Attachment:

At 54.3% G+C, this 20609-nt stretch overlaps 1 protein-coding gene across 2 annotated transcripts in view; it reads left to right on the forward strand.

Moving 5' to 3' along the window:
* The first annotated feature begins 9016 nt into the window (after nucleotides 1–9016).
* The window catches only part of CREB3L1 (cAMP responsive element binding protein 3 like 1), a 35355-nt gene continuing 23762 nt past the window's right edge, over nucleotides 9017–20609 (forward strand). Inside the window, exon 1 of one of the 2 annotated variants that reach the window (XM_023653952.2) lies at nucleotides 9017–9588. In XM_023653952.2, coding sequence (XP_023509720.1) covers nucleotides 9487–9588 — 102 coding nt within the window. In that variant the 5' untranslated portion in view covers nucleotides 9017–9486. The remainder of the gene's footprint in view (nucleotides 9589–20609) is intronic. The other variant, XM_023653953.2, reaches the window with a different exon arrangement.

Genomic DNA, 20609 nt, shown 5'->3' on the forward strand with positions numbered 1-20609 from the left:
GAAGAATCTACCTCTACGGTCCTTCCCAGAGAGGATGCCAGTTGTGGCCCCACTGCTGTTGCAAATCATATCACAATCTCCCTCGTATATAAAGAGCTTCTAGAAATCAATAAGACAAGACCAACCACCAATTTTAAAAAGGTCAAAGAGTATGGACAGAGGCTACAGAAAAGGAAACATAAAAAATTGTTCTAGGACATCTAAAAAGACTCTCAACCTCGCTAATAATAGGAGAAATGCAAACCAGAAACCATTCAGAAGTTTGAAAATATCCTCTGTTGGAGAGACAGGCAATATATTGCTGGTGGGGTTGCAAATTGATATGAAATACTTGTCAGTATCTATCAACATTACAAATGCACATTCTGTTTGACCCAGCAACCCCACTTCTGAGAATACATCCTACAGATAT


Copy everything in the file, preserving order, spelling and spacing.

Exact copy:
At 54.3% G+C, this 20609-nt stretch overlaps 1 protein-coding gene across 2 annotated transcripts in view; it reads left to right on the forward strand.

Moving 5' to 3' along the window:
* The first annotated feature begins 9016 nt into the window (after nucleotides 1–9016).
* The window catches only part of CREB3L1 (cAMP responsive element binding protein 3 like 1), a 35355-nt gene continuing 23762 nt past the window's right edge, over nucleotides 9017–20609 (forward strand). Inside the window, exon 1 of one of the 2 annotated variants that reach the window (XM_023653952.2) lies at nucleotides 9017–9588. In XM_023653952.2, coding sequence (XP_023509720.1) covers nucleotides 9487–9588 — 102 coding nt within the window. In that variant the 5' untranslated portion in view covers nucleotides 9017–9486. The remainder of the gene's footprint in view (nucleotides 9589–20609) is intronic. The other variant, XM_023653953.2, reaches the window with a different exon arrangement.

Genomic DNA, 20609 nt, shown 5'->3' on the forward strand with positions numbered 1-20609 from the left:
GAAGAATCTACCTCTACGGTCCTTCCCAGAGAGGATGCCAGTTGTGGCCCCACTGCTGTTGCAAATCATATCACAATCTCCCTCGTATATAAAGAGCTTCTAGAAATCAATAAGACAAGACCAACCACCAATTTTAAAAAGGTCAAAGAGTATGGACAGAGGCTACAGAAAAGGAAACATAAAAAATTGTTCTAGGACATCTAAAAAGACTCTCAACCTCGCTAATAATAGGAGAAATGCAAACCAGAAACCATTCAGAAGTTTGAAAATATCCTCTGTTGGAGAGACAGGCAATATATTGCTGGTGGGGTTGCAAATTGATATGAAATACTTGTCAGTATCTATCAACATTACAAATGCACATTCTGTTTGACCCAGCAACCCCACTTCTGAGAATACATCCTACAGATAT